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Signs of the Times

Tedeschi Trucks Band hits the road with a topical new album

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It’s not an overstatement to say Tedeschi Trucks Band is Northeast Florida’s most visible act of the last decade. Venerable solo artist Susan Tedeschi and The Allman Brothers Band guitarist Derek Trucks formed the maelstrom of funk, blues, soul, folk and country when the couple combined their respective backing bands. Success didn’t take long: Their debut record, Revelator, snatched a Grammy for Best Blues Album in 2011. Their fourth LP, Signs, dropped in February.

The 12-piece band christened Daily’s Place in 2017, and they return for the third time in as many years to kick off the 24-stop Wheels of Soul Tour on June 28. Tedeschi told Folio Weekly they couldn’t have picked a better venue.

“A gig at home is pretty rare these days,” she said. “You can have a lot of family and local friends come out. It’s a pretty good way to start the summer tour.”

Their concert circuit, which stretches from Florida to North Carolina to Colorado, also features Charleston folk/alt country rock duo Shovels & Rope (husband Michael Trent and wife Cary Ann Hearst), and Atlanta roots/Southern/blues/rockers Blackberry Smoke. Tedeschi compared the atmosphere of the tour to a traveling circus.

“You see these people every day for a few weeks. You make friendships, lifelong friendships honestly,” she said. “You get experimental—you never know what’s going to happen. It gets a little crazy having three bands and the crew and a lot of buses. It’s quite the production.”

These days, off-stage camaraderie isn’t essential for a major recording act. More than a few bands show up, play and then go their separate ways. Tedeschi was thankful that her group doesn’t do that. No one is above anyone else, she said.

“We talk about what we should work on. There’s a lot of communication. We just love and respect each other. It’s a family vibe on the road, unlike some bands where it’s pure debauchery. We have that, too, don’t get us wrong,” Tedeschi laughed. “We’re not perfect, but we keep it pretty tight. If somebody’s unhappy, we work on it. We try to make each other happy.”

Tedeschi acknowledged that the tone of Signs is political and pensive. The album came partly from a place of loss—several blues luminaries have died in recent years.

“We lost Col. Bruce Hampton, Gregg Allman, Butch Trucks and Leon Russell. It’s sort of a reflective record,” Tedeschi said.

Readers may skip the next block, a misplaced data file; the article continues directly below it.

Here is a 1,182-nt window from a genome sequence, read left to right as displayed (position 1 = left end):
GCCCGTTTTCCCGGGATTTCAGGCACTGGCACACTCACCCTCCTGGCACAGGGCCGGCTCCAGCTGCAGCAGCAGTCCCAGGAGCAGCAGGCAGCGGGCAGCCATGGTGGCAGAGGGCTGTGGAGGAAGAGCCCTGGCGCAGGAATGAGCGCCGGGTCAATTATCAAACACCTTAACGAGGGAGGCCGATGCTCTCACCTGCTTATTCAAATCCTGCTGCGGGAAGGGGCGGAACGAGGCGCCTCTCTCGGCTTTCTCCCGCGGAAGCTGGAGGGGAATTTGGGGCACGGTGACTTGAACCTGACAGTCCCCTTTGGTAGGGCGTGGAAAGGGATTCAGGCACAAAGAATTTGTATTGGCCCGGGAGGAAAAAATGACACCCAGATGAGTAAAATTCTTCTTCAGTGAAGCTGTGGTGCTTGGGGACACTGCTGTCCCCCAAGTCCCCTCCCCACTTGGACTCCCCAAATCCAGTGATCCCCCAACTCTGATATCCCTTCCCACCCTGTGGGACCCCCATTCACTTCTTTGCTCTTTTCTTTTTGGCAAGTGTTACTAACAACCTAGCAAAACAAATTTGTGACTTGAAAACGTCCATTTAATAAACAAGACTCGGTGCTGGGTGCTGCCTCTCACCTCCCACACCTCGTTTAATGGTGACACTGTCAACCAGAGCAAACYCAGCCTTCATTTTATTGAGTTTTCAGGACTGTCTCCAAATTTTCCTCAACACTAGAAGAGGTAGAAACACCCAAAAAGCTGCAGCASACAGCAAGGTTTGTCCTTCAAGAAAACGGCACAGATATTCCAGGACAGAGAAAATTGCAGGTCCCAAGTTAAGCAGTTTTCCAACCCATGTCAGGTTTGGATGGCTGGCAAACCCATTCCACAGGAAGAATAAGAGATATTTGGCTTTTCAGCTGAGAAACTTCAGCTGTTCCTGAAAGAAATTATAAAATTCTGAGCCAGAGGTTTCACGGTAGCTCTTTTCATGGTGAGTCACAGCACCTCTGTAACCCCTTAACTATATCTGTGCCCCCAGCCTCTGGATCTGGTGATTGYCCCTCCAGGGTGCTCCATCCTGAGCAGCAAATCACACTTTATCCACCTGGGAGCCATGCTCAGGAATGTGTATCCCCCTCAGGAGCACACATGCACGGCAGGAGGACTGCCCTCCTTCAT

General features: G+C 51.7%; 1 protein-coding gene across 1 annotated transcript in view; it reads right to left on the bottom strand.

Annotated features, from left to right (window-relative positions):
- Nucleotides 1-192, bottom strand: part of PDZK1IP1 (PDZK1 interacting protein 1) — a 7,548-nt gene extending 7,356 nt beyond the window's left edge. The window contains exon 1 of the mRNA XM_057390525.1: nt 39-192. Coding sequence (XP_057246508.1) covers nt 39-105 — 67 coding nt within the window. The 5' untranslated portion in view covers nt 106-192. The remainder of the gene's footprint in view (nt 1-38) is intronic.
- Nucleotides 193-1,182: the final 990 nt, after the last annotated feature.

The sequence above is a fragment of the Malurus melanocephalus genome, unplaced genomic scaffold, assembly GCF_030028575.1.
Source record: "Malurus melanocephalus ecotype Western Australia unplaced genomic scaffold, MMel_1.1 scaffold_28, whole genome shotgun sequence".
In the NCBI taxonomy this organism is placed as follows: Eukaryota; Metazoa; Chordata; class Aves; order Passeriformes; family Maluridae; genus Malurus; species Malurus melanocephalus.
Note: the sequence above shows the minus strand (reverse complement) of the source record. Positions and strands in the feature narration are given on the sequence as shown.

And the heartbreak isn’t over. Following a series of medical complications, band member Kofi Burbridge died the day the album was released. The keyboardist and flute player wrote the album’s string arrangements, which were performed by the Jacksonville Symphony. Trucks called Burbridge the band’s “resident genius” in a March Florida Times-Union story.

“We are really blessed with having that moment on the record,” Tedeschi said. “It’s been really hard on everybody.”

The collaborative aspect is strong on Signs. The set was recorded on two-inch analog tape at the couple’s home studio, Swamp Raga. The recording process imbued the album with a live feel, and the format provided crispness and warmth. Band members from diverse backgrounds bring new ideas to the group. Harvard grad Mike Mattison wrote “Strengthen What Remains,” a song about his aunt’s fruitless search for the child she gave up for adoption (“A world where dreams come true/ Wasn’t meant for you”).

Signs opens with the warning shot about uncertainty. “Signs, High Times” bounces the band’s four singers—Tedeschi, Mattison, Alecia Chakour and Mark Rivers—off each other. The track list veers from the angry and worried “Shame” to comforting love ballads like “I’m Gonna Be There.”

“[Signs is] about current events. It’s no secret the American public is going through a hard time with this president and [the album is] calling him out on stuff,” Tedeschi said. “[‘Shame’] is basically saying, ‘Step it up, you’re not above everyone else, shame on you for not caring about other people.’”

A bluesy and buoyant heartbreaker, “Hard Case” could fit in anywhere in the band’s discography. (“You got a lot to learn/ I got a lot to lose/ Guess I hold a candle/ For singers of the blues/ You’re a hard case to refuse”). While Trucks, who joined The Allman Brothers Band at 19, usually delivers three or four standout guitar solos on each album, the performance on “Still Your Mind” is among his best.

As for new arrivals to the group, Tedeschi lauded the talents of bassist Brandon Boone. Keyboardist Gabe Dixon is a tour veteran, with road experiences that include tours with Paul McCartney and Alison Krauss.

“We feel pretty honored to have [Dixon],” Tedeschi said. “It really adds to the arsenal of this band.”

Rounding out the lineup are percussionists J.J. Johnson and Tyler Greenwell, and Kebbi Williams, who’s been the band’s saxophonist since 2010. Trumpeter Ephraim Owens and trombonist Elizabeth Lea joined the band in 2015.

“It’s like an Olympic team,” Tedeschi said.

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